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Earning money when music is free
The sale of phonograms dies. In the last ten years, the sector has shrunk by 64% between 1999 and 2011. Meanwhile, the amount of money given out by the US public to listen to musical instruments dropped from 71 to 26 dollars. There' s always been Doomsayer who has predicted the end of the musical industries as we know them, but it looks like they' re right this year.
This sharp drop was partly driven by counterfeiting, but it doesn't tell the whole tale. Downloading digital files has radically altered the way people buy their tunes, and iTunes has saved 30% of every time they sell them. Rather than buying whole records, the supporters started buying only one or two songs for one buck each.
It was a severe hit for an audio business that continues to be driven primarily by full length record buying. In the United States, eight years after the launch of iTunes, the average listener download rate was just 25 records per year per individual. This is not enough to maintain a multi-billion-Dollar industry. They help generate millions of dollar in revenues for the sector every year, but they do so to a large extent through the cannibalization of musicals.
It' a simple choice, and that's why so many folks switch to streamed video as their primary resource for listening to it. Neither of this is good news for the entire recording world. When we get there, it is not clear what share of these billion dollar will go into the sound recording industry's pocket.
However, what is poor information for the record business is not necessarily poor information for performers. For the first tale in human history, using the web has enabled an performer to connect with and live off his or her favorite tunes to audiences around the globe without impressing goalkeepers or spending billions on his or her own advertising budgets.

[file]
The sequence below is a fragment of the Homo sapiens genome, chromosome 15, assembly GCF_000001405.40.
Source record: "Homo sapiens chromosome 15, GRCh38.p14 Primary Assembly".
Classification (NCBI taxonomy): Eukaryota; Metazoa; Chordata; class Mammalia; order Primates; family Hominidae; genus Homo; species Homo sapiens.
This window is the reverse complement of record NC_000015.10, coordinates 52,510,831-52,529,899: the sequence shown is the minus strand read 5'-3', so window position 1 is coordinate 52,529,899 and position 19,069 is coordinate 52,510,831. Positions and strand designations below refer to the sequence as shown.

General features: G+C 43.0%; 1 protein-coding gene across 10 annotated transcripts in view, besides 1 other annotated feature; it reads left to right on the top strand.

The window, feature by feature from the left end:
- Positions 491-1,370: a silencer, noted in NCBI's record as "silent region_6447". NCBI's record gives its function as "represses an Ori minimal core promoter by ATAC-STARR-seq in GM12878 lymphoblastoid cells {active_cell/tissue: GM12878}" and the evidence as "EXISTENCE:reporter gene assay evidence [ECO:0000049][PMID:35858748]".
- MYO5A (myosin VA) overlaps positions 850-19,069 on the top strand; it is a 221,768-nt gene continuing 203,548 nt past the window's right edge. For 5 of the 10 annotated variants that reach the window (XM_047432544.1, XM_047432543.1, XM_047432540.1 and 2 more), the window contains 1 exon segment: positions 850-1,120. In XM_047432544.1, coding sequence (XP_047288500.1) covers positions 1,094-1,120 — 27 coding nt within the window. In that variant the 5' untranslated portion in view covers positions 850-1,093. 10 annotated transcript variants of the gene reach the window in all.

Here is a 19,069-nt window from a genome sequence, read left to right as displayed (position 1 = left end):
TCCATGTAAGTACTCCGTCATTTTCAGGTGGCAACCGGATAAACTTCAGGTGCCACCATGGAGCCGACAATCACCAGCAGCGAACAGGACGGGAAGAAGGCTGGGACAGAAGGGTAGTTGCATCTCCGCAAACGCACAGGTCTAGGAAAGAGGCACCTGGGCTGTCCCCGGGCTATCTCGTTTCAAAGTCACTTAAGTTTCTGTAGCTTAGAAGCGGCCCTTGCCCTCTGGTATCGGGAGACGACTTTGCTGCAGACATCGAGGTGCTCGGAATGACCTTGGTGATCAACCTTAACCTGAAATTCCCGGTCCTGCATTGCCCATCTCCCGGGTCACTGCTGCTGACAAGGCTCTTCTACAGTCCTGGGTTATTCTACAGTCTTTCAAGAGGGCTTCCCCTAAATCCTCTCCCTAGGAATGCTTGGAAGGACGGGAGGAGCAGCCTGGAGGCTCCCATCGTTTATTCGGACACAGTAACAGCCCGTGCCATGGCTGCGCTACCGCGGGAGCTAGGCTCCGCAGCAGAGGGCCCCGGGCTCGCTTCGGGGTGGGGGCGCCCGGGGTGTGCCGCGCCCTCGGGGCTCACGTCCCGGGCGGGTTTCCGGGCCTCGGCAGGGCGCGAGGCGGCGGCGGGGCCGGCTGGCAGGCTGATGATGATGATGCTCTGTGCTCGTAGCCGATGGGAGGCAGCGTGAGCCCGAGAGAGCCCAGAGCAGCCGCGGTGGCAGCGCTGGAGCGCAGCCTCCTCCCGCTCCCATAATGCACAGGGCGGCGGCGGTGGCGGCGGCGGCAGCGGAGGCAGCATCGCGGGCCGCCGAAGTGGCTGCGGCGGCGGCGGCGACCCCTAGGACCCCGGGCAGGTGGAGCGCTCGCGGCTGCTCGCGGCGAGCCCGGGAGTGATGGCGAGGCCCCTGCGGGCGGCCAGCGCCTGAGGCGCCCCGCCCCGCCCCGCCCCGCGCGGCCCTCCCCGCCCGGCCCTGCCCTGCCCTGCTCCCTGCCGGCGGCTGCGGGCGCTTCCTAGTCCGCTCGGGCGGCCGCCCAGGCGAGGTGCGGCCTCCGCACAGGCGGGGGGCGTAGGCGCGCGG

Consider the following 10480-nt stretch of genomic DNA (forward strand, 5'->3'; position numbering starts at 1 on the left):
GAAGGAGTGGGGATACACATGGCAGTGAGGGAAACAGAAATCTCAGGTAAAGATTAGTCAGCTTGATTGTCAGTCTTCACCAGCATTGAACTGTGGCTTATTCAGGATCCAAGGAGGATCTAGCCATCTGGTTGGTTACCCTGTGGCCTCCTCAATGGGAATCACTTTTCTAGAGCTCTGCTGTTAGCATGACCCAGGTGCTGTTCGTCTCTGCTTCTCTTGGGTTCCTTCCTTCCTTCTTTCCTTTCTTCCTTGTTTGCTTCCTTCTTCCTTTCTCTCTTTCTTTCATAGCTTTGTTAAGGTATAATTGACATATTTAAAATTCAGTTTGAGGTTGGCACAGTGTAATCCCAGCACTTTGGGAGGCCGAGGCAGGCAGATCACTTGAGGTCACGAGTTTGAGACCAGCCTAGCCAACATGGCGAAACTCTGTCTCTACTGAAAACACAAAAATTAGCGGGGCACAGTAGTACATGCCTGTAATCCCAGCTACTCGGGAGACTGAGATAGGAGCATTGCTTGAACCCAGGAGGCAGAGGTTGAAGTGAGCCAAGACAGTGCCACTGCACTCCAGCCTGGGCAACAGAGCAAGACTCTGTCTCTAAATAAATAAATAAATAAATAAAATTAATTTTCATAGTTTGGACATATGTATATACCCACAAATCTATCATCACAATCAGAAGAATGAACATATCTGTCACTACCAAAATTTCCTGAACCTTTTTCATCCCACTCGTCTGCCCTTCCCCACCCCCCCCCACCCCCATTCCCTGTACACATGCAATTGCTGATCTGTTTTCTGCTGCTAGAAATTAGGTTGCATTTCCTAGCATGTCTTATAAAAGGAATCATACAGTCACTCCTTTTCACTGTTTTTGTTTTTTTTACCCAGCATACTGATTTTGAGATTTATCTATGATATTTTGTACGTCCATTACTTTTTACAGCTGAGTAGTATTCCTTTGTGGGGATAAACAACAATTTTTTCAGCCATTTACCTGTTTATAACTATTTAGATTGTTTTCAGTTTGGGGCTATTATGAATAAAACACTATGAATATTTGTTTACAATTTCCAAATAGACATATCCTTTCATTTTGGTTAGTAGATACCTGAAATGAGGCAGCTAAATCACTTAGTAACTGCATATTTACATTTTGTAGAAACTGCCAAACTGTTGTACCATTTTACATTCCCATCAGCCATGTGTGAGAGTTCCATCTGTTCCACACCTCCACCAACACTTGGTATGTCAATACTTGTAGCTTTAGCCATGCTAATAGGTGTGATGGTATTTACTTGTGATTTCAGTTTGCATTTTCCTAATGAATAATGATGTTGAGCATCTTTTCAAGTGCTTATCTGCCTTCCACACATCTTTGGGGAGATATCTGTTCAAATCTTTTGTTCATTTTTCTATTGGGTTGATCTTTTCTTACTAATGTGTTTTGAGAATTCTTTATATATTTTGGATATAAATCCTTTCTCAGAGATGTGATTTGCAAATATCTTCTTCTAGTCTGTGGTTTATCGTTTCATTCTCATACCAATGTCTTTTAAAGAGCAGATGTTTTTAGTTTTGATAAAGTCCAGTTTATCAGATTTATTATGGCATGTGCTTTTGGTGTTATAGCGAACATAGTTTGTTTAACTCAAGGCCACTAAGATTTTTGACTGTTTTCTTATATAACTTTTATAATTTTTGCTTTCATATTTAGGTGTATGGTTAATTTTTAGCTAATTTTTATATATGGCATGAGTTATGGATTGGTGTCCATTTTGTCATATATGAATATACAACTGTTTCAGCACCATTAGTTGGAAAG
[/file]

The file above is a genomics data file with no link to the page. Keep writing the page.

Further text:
Performers can now have full accountability for their own career - including earning a much higher share of revenues from sale and other revenues than they would have in the past. Be you a great, Indian or totally freelance performer, the new musical industries have opened up more opportunities for achievement than ever before.
It enables the web to reaches tens of thousands of fans around the globe at amazingly low costs. It' great for the majorstream performers who can spend tens of thousands of dollars paying close scrutiny and then earn a little money from each audience. Start a website, sell on YouTube, Twitter and Facebook, open an on-line shop and even sell your tunes to big stores for less than $100.
It' s a fact that CD downloading and CD selling are likely to decline further until they are no longer a significant driver of overall revenue for the sector. Instead, streamed messaging such as Spotify or YouTube's new Key will probably be the prime way how humans hear your favorite soundtrack. However, there is an amazing amount of possibilities for non-signed, indian and large labels as well.
Not only has the web connected artists with supporters all over the globe almost free of charge, it has also opened up a dozen new potential sources of income. Nipsey Hussle is an especially talented performer in an art sector that is typically incapable of innovation. Also, he produced 1000 CDs of the record, full of exquisite contents and extra items that could be bought for $100 each.